Science News
from research organizations

Understanding The Big Bang: Relativistic Heavy Ion Collider Aids Search For Quark-gluon Plasma

Date:
September 28, 2007
Source:
Sun Microsystems
Summary:
A large scale STAR experiment is currently under way at Brookhaven National Laboratory, with the Sun Grid Compute Utility delivering large-scale computing power and related resources on a utility basis as the project requires.
Share:
       
FULL STORY

An acronym for Solenoidal Tracker At RHIC-the laboratory's Relativistic Heavy Ion Collider-STAR tracks the thousands of particles produced by ion collisions at RHIC, searching for signs of something called the quark-gluon plasma (QGP), a form of matter that is believed to have last existed just after the Big Bang, at the dawn of the universe.
Credit: Brookhaven National Laboratory

A large scale STAR experiment is currently under way at Brookhaven National Laboratory, with the Sun Grid Compute Utility from Sun's Network.com delivering large-scale computing power and related resources on a utility basis as the project requires.

An acronym for Solenoidal Tracker At RHIC -- the laboratory's Relativistic Heavy Ion Collider -- STAR tracks the thousands of particles produced by ion collisions at RHIC, searching for signs of something called the quark-gluon plasma (QGP), a form of matter that is believed to have last existed just after the Big Bang, at the dawn of the universe.

The goal of STAR is to bring about a better understanding of the universe in its earliest stages, by making it possible for scientists to better understand the nature of the QGP. The STAR experiment is a massive collaboration of 570 scientists and engineers representing 60 institutions in 12 countries. The STAR detector captures images at a rate of about 100 per second and has accumulated several hundred million images so far in the course of the experiment.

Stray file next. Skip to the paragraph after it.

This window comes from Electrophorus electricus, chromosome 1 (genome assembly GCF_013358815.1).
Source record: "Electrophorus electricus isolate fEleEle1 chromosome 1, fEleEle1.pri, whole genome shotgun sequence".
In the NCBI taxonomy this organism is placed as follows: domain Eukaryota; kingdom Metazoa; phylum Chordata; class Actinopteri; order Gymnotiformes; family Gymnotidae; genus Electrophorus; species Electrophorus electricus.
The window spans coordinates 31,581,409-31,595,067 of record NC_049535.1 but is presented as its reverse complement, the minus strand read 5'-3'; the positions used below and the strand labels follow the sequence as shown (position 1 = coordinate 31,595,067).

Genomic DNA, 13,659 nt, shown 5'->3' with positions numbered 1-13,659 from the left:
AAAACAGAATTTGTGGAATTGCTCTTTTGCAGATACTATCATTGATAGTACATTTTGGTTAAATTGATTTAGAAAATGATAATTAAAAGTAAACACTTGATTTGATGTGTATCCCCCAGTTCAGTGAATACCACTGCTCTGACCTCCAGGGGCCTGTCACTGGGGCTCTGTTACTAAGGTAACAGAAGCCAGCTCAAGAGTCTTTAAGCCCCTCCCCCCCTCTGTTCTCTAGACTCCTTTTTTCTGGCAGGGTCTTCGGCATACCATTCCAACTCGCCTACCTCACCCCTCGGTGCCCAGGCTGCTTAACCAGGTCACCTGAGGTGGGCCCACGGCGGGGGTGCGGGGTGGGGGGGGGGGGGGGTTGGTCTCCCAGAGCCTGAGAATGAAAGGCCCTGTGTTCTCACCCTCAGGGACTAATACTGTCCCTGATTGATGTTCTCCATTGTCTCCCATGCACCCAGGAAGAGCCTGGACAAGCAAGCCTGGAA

As the size of the collaboration and the scope of its work continue to grow, so does the challenge of having the computing power and data processing resources to carry out that work efficiently.

Due to the computing and data intensive nature of the project, the Sun Grid Compute Utility has become a part of the STAR distributed computing strategy to allows such computations to be done at a faster rate, leaving more time for physicists' to analyze the large datasets.

"A scientist will look at the initial analysis and then go on to look at the details, which requires even larger data samples," explains Jerome Lauret, RHIC/ STAR Software and Computing Project Leader, "so the more scientists that are involved, the greater the scope of the data and dataset challenge."

Sun Grid Compute Utility has proven useful on the computing side of the equation, as a resource for the simulations of design, collisions, and other models that are essential to the research conducted by the experiment's physics working groups.

Sun™ Grid has also supported simulations associated with ongoing research related to upgrades of the STARdetector -- upgrades that will allow further advances in the experimental physics of heavy ion collisions.


Story Source:

The above post is reprinted from materials provided by Sun Microsystems. Note: Materials may be edited for content and length.


Cite This Page:

Sun Microsystems. "Understanding The Big Bang: Relativistic Heavy Ion Collider Aids Search For Quark-gluon Plasma." ScienceDaily. ScienceDaily, 28 September 2007. <www.sciencedaily.com/releases/2007/09/070925171721.htm>.
Sun Microsystems. (2007, September 28). Understanding The Big Bang: Relativistic Heavy Ion Collider Aids Search For Quark-gluon Plasma. ScienceDaily. Retrieved September 1, 2015 from www.sciencedaily.com/releases/2007/09/070925171721.htm
Sun Microsystems. "Understanding The Big Bang: Relativistic Heavy Ion Collider Aids Search For Quark-gluon Plasma." ScienceDaily. www.sciencedaily.com/releases/2007/09/070925171721.htm (accessed September 1, 2015).

Share This Page: